1. Condition X: it is reasonable to suppose that:
    1. B’s profit share includes an amount representing A’s deferred profit; and
    2. A’s profit share and the total amount of tax for which A and B are liable (relevant tax amount) are lower than they would have been absent the deferred profit arrangements.
  2. Condition Y: B’s profit share exceeds the appropriate notional profit, A has the power to enjoy B’s profit share and it is reasonable to suppose that:
    1. B’s profit share (or part of it) is attributable to A’s power to enjoy; and
    2. A’s profit share and the relevant tax amount are lower than they would have been absent A’s power to enjoy in B’s profit share.

Almost overnight, the mixed membership partnership rules led to a decrease in the popularity in the use of LLPs with Corporate Member structures amongst the SME business community and in some cases the unwinding of existing LLP structures.

Action

For mixed partnerships, the following steps could be considered:

  • Outright incorporation. This clearly removes the issue of reallocation and provides a deferral of higher tax rates while the company retains the profits.
  • Eliminate the corporate members and accept the income tax result. This in effect concedes the full impact of the new rules, so could be combined with exploring other approaches.
  • Establish a company owned by the partnership to operate the business with or without the capital assets, ie the corporate is a subsidiary, not a partner. This may provide a possible solution in allowing ownership to change in a partnership rather than a share capital company, but with suitable profit retention for working capital by the operating company.
  • Retain the existing structure with corporate members’ shares in amounts that can be justified by the new rules for services or the provision of capital.
  • Consider the use of alternative business structures which should not result in reallocations between partners. These require specialist consideration by reference to the case and a range of other relevant legislation.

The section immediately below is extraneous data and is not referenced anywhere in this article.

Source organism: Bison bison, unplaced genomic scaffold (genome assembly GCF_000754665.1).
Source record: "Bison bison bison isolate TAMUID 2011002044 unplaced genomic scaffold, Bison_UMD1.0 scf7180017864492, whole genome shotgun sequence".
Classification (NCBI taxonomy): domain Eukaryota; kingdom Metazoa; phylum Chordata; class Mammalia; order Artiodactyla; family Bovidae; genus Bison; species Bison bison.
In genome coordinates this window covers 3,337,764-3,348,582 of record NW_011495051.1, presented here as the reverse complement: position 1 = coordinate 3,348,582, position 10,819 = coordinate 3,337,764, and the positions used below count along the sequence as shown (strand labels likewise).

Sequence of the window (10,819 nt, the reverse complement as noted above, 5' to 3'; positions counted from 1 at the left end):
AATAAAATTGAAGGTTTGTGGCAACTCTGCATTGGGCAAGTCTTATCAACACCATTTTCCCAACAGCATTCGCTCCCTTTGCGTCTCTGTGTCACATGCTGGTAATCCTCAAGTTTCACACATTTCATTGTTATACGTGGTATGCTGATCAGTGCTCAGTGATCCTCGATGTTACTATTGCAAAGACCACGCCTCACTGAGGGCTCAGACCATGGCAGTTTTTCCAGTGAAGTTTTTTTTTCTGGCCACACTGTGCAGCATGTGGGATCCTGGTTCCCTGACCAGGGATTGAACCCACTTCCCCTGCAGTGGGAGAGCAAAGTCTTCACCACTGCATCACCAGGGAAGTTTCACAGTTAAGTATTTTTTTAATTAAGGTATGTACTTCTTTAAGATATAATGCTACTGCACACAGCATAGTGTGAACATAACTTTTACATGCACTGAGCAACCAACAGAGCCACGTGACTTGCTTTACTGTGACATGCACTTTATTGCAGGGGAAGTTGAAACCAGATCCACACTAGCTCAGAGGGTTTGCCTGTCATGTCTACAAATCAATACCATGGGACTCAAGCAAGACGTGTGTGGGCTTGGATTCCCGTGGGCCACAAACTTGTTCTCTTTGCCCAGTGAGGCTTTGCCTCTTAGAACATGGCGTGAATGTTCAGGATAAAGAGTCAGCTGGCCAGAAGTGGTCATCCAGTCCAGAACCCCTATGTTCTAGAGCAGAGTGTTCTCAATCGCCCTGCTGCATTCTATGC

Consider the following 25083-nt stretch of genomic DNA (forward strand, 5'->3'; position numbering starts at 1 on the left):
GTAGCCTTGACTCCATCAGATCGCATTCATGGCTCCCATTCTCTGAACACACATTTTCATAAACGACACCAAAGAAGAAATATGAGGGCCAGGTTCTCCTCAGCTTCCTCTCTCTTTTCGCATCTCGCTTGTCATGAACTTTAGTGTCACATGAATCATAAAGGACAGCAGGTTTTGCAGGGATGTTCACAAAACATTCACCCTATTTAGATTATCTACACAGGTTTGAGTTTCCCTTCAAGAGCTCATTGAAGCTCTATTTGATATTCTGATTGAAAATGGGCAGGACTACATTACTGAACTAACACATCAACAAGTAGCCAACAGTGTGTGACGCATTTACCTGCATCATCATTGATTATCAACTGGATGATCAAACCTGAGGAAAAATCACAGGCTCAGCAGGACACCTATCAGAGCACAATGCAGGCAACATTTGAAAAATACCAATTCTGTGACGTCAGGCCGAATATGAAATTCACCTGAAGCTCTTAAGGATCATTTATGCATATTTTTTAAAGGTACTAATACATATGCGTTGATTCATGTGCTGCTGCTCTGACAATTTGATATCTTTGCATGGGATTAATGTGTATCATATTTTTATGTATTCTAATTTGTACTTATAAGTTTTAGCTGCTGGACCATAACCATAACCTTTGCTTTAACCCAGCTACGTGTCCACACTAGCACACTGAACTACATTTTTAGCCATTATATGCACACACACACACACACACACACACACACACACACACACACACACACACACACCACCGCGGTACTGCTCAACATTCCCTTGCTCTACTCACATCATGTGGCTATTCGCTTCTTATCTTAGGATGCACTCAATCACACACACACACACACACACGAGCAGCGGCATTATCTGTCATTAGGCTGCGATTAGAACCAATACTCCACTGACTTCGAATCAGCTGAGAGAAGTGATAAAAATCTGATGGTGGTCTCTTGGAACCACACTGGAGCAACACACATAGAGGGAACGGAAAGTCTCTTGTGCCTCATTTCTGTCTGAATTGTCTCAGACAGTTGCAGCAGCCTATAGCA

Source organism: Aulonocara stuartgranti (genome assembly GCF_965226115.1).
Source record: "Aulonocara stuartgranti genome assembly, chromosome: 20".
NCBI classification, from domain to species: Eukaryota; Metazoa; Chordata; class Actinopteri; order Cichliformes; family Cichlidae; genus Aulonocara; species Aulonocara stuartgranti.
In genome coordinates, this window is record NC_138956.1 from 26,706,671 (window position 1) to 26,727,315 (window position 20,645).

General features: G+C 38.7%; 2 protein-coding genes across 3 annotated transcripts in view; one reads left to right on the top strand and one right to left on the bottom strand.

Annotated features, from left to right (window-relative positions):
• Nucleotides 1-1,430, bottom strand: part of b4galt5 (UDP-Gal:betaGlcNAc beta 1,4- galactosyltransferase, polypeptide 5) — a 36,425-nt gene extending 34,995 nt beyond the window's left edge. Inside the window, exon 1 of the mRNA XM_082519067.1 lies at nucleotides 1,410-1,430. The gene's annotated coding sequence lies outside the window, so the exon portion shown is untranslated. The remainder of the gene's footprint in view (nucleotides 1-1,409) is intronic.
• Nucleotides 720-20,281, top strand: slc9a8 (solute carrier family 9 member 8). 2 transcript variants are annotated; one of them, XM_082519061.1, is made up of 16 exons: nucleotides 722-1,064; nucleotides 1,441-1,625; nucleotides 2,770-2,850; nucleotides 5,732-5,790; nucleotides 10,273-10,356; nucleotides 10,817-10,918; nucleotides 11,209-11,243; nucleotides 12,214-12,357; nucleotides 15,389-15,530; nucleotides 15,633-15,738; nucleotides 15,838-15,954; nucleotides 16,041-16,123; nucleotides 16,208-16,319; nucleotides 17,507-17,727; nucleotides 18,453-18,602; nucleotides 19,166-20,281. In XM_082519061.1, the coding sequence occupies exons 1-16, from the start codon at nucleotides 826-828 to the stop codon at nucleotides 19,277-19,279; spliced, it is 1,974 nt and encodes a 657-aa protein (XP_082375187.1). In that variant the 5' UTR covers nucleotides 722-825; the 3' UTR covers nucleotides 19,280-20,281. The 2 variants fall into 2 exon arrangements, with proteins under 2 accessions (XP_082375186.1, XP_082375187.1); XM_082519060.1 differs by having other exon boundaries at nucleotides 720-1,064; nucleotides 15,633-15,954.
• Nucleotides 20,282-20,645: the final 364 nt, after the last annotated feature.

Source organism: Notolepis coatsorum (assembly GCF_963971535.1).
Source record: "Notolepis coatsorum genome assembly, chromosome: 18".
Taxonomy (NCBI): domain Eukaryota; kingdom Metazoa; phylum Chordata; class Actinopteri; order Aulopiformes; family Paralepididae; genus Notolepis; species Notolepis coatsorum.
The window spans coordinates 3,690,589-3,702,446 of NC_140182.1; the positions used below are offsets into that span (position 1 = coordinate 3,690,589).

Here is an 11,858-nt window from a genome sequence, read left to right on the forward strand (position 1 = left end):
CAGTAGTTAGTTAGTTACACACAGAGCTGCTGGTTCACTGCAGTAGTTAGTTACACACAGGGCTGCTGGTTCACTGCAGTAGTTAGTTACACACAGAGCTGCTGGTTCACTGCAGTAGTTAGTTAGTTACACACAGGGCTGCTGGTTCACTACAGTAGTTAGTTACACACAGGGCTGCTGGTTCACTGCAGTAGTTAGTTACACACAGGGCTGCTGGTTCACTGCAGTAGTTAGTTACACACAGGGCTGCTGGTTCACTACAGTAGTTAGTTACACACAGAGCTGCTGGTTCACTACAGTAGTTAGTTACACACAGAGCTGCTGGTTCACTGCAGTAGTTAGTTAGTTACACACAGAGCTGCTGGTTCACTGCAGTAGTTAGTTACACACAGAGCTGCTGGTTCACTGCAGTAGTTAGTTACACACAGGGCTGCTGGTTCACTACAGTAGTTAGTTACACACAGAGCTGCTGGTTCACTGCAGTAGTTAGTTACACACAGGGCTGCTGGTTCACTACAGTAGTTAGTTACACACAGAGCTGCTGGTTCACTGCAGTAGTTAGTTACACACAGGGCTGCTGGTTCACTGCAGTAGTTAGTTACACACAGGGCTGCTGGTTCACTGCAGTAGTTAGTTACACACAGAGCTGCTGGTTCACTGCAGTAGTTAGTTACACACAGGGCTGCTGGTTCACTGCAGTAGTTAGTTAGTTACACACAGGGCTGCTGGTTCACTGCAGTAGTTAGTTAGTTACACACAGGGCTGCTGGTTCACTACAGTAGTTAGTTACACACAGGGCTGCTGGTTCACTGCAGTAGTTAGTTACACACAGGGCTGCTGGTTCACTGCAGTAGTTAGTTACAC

Clearly the tax effects of making a change will need full review, such as the availability of incorporation relief from capital gains tax, stamp duty land tax, and the impact of entrepreneurs’ relief. You can rely on our expertise surrounding companies, partnerships and tax for the delivery of the sound ideas needed to put plans into action:

  • We help businesses manage all aspects of structure from set-up and management to dispute resolution and exit strategies
  • We look at tax structures
  • We understand the differences in structure between a partnership and a company;
  • We advise on adapting a structure that is no longer fit for purpose.

Contact Mouktaris & Co Chartered Accountants for help planning your Professional Services Firm expansion.

How to Invest Business Profits

With many entrepreneurs accumulating cash in business accounts, the question of “how to invest business profits?” is a favored topic when planning.

Entrepreneurs work hard for their businesses and this short article explores how business funds can work hard- or most effectively, for entrepreneurs.

Let’s take the following scenario: your business is profitable and has accumulated cash. During the years of trading, you have typically drawn an annual salary and dividends of £45,000, a point at which you are paying the basic rates of tax. Now with a stockpile of cash in the business, there are two options through which to invest. Should you personally draw additional funds from the company to invest, or alternatively should you invest from within the corporate structure?

Assume in both cases there is a £50,000 cash surplus in the company. Assume also that this happens every year for the next 10 years.

Personal investment through your ISA

To take the money out of the company, you would pay dividend tax of 32.5% upfront. You (and perhaps your partner) could then invest your money tax-free, say in an ISA wrapper, in which your combined ISA allowances are currently £40,000.

Investment through your Company

Investing the money within the company would mean no upfront dividend tax of 32.5%. You would instead pay corporation tax on the investment income and gains annually, with the caveat that dividends received from stocks and shares are mostly exempt from corporation tax. This is a considerable advantage.

Let’s see how the two strategies fare:

How to Invest Business Profits

As you can see, investing the money in a limited company yields approximately £180,000 more over a ten-year time horizon. The cost of paying the dividend tax upfront outweighs the benefit of tax-free personal investments. Why should you lose out?

Compounding evidence

You will notice immediately from the graph above that investing your company’s profits in the corporate vehicle, without paying dividend tax, allows the investment to accumulate, or compound, at a faster rate, even after paying corporation tax on investment income and gains.